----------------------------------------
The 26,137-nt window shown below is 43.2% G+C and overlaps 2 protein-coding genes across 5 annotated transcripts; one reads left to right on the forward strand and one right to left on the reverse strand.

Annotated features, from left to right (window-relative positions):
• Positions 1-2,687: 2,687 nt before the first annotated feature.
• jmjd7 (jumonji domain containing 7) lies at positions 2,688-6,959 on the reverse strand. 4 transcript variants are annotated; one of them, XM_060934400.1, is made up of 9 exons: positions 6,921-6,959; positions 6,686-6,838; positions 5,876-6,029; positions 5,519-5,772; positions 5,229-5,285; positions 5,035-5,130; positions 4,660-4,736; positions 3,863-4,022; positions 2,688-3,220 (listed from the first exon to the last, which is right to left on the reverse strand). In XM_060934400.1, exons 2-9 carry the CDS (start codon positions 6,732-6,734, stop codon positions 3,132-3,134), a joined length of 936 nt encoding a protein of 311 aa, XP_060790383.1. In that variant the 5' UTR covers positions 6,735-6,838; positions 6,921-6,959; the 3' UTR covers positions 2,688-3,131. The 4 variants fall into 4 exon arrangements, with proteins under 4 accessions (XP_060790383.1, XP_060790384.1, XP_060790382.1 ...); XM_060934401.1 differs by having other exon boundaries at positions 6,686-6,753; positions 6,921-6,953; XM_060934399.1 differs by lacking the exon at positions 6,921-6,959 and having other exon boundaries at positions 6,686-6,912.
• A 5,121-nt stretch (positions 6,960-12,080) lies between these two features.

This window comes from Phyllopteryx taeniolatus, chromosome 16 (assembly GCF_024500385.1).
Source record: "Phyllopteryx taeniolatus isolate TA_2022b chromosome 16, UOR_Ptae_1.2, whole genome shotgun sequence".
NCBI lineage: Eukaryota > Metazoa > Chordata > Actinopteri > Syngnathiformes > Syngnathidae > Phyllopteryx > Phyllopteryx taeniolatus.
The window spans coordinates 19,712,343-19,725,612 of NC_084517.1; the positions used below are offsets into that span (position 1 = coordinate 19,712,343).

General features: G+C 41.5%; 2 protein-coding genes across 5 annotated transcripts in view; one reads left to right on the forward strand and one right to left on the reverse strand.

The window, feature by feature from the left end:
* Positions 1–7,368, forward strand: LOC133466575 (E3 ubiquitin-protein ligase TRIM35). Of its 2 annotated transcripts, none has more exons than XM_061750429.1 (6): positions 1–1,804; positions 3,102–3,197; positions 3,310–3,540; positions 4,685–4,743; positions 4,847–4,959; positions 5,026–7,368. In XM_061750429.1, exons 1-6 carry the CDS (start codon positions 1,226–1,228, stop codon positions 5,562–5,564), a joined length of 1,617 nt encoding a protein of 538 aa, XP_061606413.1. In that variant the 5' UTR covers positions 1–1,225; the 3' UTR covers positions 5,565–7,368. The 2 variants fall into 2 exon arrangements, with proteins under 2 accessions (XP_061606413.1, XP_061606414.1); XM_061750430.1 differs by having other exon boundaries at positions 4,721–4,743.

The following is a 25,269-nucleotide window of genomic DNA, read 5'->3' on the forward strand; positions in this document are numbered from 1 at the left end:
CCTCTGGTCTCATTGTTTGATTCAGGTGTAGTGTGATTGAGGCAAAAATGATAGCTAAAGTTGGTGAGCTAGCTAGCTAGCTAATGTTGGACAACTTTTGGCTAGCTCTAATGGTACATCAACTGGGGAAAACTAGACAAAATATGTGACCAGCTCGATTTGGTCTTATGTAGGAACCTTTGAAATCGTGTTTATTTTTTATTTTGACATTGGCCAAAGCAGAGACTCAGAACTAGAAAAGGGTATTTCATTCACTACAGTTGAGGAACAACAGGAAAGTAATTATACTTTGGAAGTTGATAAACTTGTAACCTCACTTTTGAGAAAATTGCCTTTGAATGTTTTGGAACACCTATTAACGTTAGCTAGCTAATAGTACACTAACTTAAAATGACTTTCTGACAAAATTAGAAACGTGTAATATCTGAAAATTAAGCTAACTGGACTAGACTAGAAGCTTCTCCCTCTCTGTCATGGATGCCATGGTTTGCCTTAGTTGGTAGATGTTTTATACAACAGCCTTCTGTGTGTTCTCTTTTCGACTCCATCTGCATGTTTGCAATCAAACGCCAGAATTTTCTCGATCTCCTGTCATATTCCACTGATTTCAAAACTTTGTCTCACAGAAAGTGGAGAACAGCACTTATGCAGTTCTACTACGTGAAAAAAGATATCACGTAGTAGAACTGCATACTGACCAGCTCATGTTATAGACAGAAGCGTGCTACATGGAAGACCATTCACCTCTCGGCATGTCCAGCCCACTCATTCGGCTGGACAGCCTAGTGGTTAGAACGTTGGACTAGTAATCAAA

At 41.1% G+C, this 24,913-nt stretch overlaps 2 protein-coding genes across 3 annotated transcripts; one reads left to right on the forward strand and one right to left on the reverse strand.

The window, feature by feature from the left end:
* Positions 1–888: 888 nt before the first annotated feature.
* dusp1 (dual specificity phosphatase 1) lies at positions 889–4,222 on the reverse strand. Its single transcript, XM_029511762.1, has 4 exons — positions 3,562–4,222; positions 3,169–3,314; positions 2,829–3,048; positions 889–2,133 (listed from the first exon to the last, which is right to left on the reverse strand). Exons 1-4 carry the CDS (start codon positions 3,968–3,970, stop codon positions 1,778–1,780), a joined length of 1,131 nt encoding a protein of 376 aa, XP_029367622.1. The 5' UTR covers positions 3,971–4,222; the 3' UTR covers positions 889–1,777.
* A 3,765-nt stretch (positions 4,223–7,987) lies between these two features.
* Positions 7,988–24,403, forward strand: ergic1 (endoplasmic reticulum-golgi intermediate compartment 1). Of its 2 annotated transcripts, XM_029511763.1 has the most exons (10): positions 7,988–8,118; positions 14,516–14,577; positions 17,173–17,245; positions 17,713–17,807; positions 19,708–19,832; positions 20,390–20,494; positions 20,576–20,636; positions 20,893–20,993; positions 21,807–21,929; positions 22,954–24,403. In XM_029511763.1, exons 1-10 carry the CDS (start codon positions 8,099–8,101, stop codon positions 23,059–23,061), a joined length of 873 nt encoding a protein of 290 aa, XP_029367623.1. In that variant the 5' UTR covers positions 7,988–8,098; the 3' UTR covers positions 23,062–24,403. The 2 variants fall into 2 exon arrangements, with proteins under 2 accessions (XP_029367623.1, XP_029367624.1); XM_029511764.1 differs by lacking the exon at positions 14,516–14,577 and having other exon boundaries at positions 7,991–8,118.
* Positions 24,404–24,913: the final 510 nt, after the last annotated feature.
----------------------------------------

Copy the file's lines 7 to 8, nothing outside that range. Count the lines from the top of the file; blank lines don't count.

Source record: "Phyllopteryx taeniolatus isolate TA_2022b chromosome 16, UOR_Ptae_1.2, whole genome shotgun sequence".
NCBI lineage: Eukaryota > Metazoa > Chordata > Actinopteri > Syngnathiformes > Syngnathidae > Phyllopteryx > Phyllopteryx taeniolatus.